Daily Report Thursday, February 1, 2007

Daily Highlights

The Los Angeles Times reports seven of the largest tunnels discovered under the U.S..Mexico border in recent years have yet to be filled in, raising concerns because smugglers have tried to reuse such passages before. (See item 17)
The Government Accountability Office has published a Special Report entitled, High.Risk Series: An Update, which included audits and evaluations that identify federal programs and operations that are high risk due to their greater vulnerabilities to fraud, waste, abuse, and mismanagement. (See item 25)
The Maryland Coordination and Analysis Center is one of about 20 state, local, or regional “intelligence fusion centers” that will gather representatives from law enforcement along with intelligence analysts and representatives from federal agencies to work under one roof. (See item 26)

Information Technology and Telecommunications Sector

29. January 31, SecurityFocus — Microsoft Word 2003 unspecified code execution vulnerability. Microsoft Word 2003 is prone to an unspecified remote code.execution vulnerability. Microsoft Word 2003 is confirmed vulnerable to an unspecified remote code.execution issue. Although it has not been confirmed, other versions of Microsoft Word/Office may be affected by the vulnerability. Note that this issue is distinct from the Microsoft Word 2000 unspecified code execution vulnerability. Currently, SecurityFocus is not aware of any vendor.supplied patches for this issue.
Source: http://www.securityfocus.com/bid/22328/discuss

30. January 31, Sophos — Dorf malware storms the top ten chart. Sophos has revealed the most prevalent malware threats and e.mail hoaxes causing problems for computer users around the world during January 2007. The figures show that the recently discovered Dorf malware has had a massive impact on computer users worldwide, rampaging to the top of the monthly malware threat chart and accounting for almost 50 percent of all malware seen during January. The Dorf malware was aggressively spammed out posing as breaking news of deaths caused by stormy European weather during January. Later in the month the authors changed tack and launched a further campaign disguising the malware as a romantic e.mail greeting card. Elsewhere in the top ten, the Netsky, Mytob and Stratio malware remain rooted in second, third and fourth place respectively, between them accounting for one third of all malware reports. View source for full report.
Source: http://www.sophos.com/pressoffice/news/articles/2007/01/topt enjan07.html

31. January 31, IDG News Service — U.S. government does poorly in cybersecurity. The Cyber Security Industry Alliance (CSIA) has given the U.S. government D grades on its cybersecurity efforts in 2006, and renewed its call for the Congress to pass a comprehensive data protection law in 2007. The CSIA, a trade group representing cybersecurity vendors, gave the U.S. government D grades in three areas: security of sensitive information, security and reliability of critical infrastructure, and federal government information assurance. In addition to a comprehensive data protection bill, CSIA called for the U.S. government to strengthen the power of agency chief information officers and called on agencies to increase testing of cybersecurity controls.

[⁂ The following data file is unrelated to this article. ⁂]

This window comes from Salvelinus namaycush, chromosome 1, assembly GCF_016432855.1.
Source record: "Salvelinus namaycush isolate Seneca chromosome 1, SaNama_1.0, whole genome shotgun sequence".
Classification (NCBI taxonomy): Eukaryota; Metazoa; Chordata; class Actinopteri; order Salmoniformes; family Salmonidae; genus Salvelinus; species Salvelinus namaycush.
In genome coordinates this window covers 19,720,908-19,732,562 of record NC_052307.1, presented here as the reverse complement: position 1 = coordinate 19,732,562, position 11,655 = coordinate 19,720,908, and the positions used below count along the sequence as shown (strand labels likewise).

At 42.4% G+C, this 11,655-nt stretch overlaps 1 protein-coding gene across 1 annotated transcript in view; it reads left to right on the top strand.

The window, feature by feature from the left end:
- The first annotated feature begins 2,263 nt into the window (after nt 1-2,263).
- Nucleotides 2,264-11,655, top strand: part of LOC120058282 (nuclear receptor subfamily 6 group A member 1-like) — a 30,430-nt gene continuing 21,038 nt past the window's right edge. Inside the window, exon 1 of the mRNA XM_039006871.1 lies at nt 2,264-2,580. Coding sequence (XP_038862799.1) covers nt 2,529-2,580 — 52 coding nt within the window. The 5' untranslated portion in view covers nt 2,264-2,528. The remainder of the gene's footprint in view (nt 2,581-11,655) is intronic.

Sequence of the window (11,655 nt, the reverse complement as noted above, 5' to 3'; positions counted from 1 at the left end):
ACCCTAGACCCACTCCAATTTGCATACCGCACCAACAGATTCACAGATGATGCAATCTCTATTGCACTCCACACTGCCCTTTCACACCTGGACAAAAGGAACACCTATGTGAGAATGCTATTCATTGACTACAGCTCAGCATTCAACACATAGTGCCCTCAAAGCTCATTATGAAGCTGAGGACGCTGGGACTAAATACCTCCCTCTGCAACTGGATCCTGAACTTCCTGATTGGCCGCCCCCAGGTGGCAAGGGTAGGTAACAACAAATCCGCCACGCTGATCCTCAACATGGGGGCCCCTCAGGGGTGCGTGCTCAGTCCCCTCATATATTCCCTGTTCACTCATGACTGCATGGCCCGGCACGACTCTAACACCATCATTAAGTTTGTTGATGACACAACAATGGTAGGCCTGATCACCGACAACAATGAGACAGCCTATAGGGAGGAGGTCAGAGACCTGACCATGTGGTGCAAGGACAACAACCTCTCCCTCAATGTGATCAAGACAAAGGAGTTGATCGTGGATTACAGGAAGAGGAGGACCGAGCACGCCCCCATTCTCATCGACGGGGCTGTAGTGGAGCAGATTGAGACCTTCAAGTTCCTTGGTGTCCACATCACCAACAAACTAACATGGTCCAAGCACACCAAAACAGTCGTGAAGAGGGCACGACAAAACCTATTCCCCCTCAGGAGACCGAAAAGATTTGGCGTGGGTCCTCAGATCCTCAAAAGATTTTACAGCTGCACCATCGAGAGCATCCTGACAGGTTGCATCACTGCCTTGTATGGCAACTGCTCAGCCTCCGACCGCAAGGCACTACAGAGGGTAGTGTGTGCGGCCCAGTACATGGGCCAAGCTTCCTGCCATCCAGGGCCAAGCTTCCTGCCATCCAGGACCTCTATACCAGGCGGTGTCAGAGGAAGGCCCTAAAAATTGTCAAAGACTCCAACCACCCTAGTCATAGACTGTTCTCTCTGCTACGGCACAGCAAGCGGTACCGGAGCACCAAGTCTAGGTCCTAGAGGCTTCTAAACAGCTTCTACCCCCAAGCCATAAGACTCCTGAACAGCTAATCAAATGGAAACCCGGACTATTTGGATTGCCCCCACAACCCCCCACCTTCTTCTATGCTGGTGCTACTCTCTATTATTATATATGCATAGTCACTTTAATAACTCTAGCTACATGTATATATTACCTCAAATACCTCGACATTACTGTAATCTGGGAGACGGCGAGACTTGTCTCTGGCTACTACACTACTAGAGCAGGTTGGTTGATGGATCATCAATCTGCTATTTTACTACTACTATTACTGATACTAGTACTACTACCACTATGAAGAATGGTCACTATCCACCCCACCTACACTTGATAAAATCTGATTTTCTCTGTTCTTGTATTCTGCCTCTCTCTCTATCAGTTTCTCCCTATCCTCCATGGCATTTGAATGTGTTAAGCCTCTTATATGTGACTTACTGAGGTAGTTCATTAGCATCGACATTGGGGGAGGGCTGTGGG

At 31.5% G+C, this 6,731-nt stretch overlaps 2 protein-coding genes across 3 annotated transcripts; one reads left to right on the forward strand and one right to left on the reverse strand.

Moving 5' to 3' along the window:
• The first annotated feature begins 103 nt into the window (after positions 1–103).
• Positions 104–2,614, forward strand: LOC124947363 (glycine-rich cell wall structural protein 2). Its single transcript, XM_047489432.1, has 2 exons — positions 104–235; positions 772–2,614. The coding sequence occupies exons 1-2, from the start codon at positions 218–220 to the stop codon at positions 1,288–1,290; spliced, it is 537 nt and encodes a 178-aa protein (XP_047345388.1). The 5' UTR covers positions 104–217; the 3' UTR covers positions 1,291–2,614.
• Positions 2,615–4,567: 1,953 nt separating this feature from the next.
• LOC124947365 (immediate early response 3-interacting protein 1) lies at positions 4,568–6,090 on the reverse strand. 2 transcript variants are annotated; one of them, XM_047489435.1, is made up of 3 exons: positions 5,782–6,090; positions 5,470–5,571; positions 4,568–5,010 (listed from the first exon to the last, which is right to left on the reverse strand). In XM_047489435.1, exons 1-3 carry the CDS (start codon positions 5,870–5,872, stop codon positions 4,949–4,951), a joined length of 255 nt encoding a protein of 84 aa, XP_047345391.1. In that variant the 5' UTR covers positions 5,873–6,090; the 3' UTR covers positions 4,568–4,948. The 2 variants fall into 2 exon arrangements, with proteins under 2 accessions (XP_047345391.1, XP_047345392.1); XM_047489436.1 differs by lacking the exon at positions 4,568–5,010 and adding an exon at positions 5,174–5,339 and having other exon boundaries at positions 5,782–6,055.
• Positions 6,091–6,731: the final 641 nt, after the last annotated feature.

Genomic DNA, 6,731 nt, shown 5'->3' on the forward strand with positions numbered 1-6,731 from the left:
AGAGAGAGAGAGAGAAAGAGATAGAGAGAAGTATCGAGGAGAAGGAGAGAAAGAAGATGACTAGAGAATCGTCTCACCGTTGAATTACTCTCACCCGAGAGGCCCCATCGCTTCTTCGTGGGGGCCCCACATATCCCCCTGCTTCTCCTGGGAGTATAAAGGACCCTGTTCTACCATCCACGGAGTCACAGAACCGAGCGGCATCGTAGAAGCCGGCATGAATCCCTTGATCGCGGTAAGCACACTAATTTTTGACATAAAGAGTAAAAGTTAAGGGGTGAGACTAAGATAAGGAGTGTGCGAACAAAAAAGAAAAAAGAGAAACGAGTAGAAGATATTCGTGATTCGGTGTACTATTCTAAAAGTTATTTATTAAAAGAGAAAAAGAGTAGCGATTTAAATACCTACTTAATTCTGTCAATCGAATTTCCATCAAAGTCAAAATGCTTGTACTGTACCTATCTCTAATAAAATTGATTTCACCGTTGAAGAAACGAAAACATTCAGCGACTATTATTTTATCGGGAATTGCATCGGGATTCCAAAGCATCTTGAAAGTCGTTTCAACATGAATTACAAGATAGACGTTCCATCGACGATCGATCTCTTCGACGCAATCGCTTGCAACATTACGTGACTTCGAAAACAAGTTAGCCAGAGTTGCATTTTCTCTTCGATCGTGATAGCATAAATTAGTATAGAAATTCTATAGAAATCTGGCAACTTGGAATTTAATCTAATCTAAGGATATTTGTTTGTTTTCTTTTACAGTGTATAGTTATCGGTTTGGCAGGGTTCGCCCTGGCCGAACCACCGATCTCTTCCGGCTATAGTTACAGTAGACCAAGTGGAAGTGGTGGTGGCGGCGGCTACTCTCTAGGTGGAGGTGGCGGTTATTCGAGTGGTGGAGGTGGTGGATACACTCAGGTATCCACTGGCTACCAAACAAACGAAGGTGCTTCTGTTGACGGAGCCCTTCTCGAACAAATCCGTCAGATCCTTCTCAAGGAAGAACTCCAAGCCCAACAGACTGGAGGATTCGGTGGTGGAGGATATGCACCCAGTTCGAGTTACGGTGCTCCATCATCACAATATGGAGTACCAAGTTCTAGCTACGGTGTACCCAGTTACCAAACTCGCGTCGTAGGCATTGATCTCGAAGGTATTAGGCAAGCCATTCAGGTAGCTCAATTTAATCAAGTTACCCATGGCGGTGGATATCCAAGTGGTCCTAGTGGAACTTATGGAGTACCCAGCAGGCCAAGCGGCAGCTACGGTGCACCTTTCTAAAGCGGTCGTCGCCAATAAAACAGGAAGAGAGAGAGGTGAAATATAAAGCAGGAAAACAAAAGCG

Report: https://www.csialliance.org/resources/pdfs/CSIA_06Report_07A genda_US_Govt.pdf
Source: http://www.infoworld.com/article/07/01/31/HNlowcybergrades_1 .html

32. January 30, IDG News Service — Porn marketer settles spam charges with FTC. An Internet.based provider of sexually explicit entertainment has agreed to pay a $465,000 civil penalty for sending unwanted e.mail, the U.S. Federal Trade Commission (FTC) announced Tuesday, January 30. The settlement with TJ Web Productions is the fifth after the FTC announced a crackdown on sexually explicit e.mail spam in July 2005, when the agency charged seven companies with violating a U.S. law requiring warning labels on sexually explicit e.mail. Sexually explicit e.mails sent by TJ Web affiliates have been "widely distributed" since May 2004, according to an FTC complaint.
Source: http://www.infoworld.com/article/07/01/30/HNpornspamcharges_ 1.html

33. January 26, NewScientist — Mysterious source jams satellite communications. Paris.based satellite company Eutelsat is investigating "unidentified interference" with its satellite broadcast services that temporarily knocked out several television and radio stations. The company declined to say whether it thought the interference was accidental or deliberate. The problem began Tuesday afternoon, January 23, blocking several European, Middle East and northeast African radio and television stations, as well as Agence France.Presse's news service. All transferred their satellite transmissions to another frequency to resume operations. Theresa Hitchens of the Center for Defense Information think.tank in Washington, DC, says there have been cases of deliberate satellite jamming in the past, but it is hard to see what motivation there would be in this instance. "It's really puzzling to me," she said. "If it was accidental, why would they be so secretive about saying what the source was and if it's deliberate, you've got to wonder why .. it just seems to me to be an odd target..." she says.
Source: http://space.newscientist.com/article/dn11033.mysterious.source.jams.satellite.communications.html